handleScroll = event => {
    const { loadMoreActionCreator } = this.props;
    const { currentCount } = this.state;
    const element = event.target;
    if (element.scrollHeight - element.scrollTop === element.clientHeight) {
      loadMoreActionCreator(currentCount);
      this.setState({
        currentCount: currentCount + 20,
      });
    }
  };

If we are at the end the condition is met and we will trigger the loadMoreActionCreator that will request for more pokemon and we will increment the currenCount by 20, so if we go to the bottom of the container again we will fetch for more pokemon. now that we have everything, our render method should look like this.

  render() {
    const { isLoading, error, pokemonList } = this.props;
    if (_.isEmpty(pokemonList) && isLoading) return <ListItemLoader />;
    if (error) return <p>Error</p>;
    return (
      <div className="border m-5">
        <div
          className="row"
          onScroll={this.handleScroll}
          style={{ height: "500px, overflow: "auto" }}
        >
          {pokemonList.map(pokemon => {
            const { url, name } = pokemon;
            const id = getId(url);
            return (
              <div key={pokemon.url} className="col-sm-3">
                <PokemonListItem id={id} name={name} />
              </div>
            );
          })}
        </div>
        {isLoading && (
          <div className="text-center">
            <div
              className="spinner-border"
              style={{ width: "4rem", height: "4rem" }}
              role="status"
            >
              <span className="sr-only">Loading...</span>
            </div>
          </div>
        )}
        <p className="text-muted ml-3">Displaying {pokemonList.length} pokemon of 807</p>
      </div>
    )
  }

There are a few thing happening, we created a main div that has two div one is the one that contains the <PokemonListItem>which we will add later and the other one is to display a loading icon if the loading changes, which is the expected behavior if we scroll to the bottom of the div since a new request will be triggered. get id is a helper that we will add as well. Lets do that touch src/helpers/pokemonUtils.js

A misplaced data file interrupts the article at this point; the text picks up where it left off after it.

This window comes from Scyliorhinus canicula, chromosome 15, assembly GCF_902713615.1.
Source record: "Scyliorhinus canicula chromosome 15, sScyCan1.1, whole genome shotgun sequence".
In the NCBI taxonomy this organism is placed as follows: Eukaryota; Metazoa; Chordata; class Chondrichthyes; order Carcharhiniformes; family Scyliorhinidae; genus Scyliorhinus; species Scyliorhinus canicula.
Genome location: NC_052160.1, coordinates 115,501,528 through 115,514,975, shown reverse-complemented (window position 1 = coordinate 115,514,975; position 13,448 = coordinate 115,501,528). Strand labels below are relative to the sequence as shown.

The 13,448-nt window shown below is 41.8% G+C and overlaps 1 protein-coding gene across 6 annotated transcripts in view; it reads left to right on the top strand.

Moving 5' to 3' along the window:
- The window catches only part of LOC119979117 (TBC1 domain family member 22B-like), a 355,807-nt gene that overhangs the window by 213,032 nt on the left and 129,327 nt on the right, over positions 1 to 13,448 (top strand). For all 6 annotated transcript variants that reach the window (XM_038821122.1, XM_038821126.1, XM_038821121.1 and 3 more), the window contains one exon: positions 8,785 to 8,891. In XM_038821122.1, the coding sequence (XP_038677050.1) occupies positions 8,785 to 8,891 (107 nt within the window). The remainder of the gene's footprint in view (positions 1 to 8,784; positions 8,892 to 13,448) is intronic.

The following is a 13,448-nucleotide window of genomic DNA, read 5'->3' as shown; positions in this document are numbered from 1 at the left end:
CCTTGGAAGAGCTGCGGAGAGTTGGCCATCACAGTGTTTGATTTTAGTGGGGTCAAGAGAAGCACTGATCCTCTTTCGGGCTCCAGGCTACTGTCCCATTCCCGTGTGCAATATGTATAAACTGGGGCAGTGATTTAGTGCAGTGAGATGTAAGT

export const getId = url => {
  return url
    .split("/")
    .filter(el => !!el)
    .pop();
};

This just takes the url attribute from the response data and it returns the id that is associated to it. Now the PokemonListItem is a fairly easy component, it looks like this:

import _ from "lodash";
import React from "react";

const PokemonListItem = ({ id, name }) => {
  return (
    <>
      <div>
        <img
          className="d-block mx-auto"
          src={`https://raw.githubusercontent.com/PokeAPI/sprites/master/sprites/pokemon/${id}.png`}
          alt={name}
        />
      </div>
      <div className="text-center">
        <p>{_.capitalize(name)}</p>
      </div>
    </>
  );
};

export default PokemonListItem;

That’s why the getId method comes in handy is important because we will show the pokemon image which is available in github.

If you follow everything step by step you should see something like this:

Infinite Scroll

So here it is, this is the way I figure out for fetching large datasets, 9gag uses a similar way to fetch its content and I think is a pretty awesome way to do it if you don’t want to add a paginator. This is the repo if you want to see all the implementation.


Jean Aguilar

Built and mantained by Jean Aguilar
Nobody likes you when you're twenty three